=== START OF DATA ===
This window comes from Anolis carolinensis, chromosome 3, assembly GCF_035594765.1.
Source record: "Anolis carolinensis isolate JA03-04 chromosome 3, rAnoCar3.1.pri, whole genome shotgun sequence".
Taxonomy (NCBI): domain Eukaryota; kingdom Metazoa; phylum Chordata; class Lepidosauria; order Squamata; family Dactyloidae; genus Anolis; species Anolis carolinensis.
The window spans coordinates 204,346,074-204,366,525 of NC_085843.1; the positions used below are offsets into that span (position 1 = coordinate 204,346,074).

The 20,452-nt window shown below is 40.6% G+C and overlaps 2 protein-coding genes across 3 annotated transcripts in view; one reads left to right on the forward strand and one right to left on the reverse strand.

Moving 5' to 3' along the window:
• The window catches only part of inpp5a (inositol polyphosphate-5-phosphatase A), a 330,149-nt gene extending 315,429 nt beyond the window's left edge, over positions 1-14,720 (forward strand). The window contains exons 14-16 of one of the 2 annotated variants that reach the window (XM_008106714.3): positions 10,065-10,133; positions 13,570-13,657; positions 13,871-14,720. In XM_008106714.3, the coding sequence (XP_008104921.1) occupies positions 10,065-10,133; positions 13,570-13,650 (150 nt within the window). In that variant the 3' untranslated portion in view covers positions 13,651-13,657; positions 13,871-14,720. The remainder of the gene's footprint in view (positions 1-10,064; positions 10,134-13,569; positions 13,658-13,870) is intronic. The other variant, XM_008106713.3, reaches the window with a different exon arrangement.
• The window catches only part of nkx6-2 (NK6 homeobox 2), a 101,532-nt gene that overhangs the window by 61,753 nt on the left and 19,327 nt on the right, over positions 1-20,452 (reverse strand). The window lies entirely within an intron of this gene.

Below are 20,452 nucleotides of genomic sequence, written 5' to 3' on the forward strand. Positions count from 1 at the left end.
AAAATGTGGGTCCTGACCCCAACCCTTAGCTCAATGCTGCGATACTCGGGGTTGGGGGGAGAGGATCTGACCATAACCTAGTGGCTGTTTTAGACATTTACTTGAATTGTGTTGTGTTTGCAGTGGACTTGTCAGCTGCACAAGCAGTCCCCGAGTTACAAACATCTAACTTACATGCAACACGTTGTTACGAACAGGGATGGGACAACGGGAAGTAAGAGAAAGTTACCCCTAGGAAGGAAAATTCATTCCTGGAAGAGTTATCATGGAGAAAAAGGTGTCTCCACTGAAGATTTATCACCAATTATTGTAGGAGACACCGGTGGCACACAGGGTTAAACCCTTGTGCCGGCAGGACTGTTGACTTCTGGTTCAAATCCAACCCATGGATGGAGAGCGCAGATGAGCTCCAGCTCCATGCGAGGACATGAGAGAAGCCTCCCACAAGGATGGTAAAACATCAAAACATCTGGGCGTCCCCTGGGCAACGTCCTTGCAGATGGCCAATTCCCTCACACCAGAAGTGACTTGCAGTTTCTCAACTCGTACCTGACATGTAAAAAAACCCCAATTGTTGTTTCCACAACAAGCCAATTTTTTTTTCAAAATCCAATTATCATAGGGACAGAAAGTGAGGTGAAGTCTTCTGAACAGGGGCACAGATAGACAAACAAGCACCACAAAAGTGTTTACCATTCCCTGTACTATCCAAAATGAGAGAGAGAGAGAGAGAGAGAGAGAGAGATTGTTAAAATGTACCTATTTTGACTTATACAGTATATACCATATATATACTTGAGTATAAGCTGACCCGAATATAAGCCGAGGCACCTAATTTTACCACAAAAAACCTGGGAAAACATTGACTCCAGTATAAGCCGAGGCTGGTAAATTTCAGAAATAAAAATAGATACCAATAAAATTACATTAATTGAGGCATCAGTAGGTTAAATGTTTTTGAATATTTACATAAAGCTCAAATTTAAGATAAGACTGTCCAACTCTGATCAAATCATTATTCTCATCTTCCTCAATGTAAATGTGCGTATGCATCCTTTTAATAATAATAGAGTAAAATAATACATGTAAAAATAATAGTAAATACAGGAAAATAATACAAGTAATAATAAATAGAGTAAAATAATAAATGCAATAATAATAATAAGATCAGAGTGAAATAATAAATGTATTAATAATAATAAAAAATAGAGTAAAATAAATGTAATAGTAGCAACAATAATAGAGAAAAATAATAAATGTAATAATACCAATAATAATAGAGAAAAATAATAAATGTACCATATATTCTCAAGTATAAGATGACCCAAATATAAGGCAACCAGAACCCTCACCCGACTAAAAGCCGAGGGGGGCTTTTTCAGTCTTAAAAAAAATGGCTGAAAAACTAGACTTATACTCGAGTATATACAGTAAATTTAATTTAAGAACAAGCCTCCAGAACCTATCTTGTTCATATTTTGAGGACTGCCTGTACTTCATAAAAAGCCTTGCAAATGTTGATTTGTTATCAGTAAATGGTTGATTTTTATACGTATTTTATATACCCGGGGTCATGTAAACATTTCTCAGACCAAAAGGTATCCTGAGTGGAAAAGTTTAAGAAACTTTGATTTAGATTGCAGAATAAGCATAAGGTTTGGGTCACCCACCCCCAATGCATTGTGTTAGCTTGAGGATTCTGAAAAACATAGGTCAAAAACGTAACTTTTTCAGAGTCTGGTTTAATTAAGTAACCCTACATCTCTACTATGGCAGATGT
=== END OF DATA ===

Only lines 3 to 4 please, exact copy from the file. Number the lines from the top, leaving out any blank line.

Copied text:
Taxonomy (NCBI): domain Eukaryota; kingdom Metazoa; phylum Chordata; class Lepidosauria; order Squamata; family Dactyloidae; genus Anolis; species Anolis carolinensis.
The window spans coordinates 204,346,074-204,366,525 of NC_085843.1; the positions used below are offsets into that span (position 1 = coordinate 204,346,074).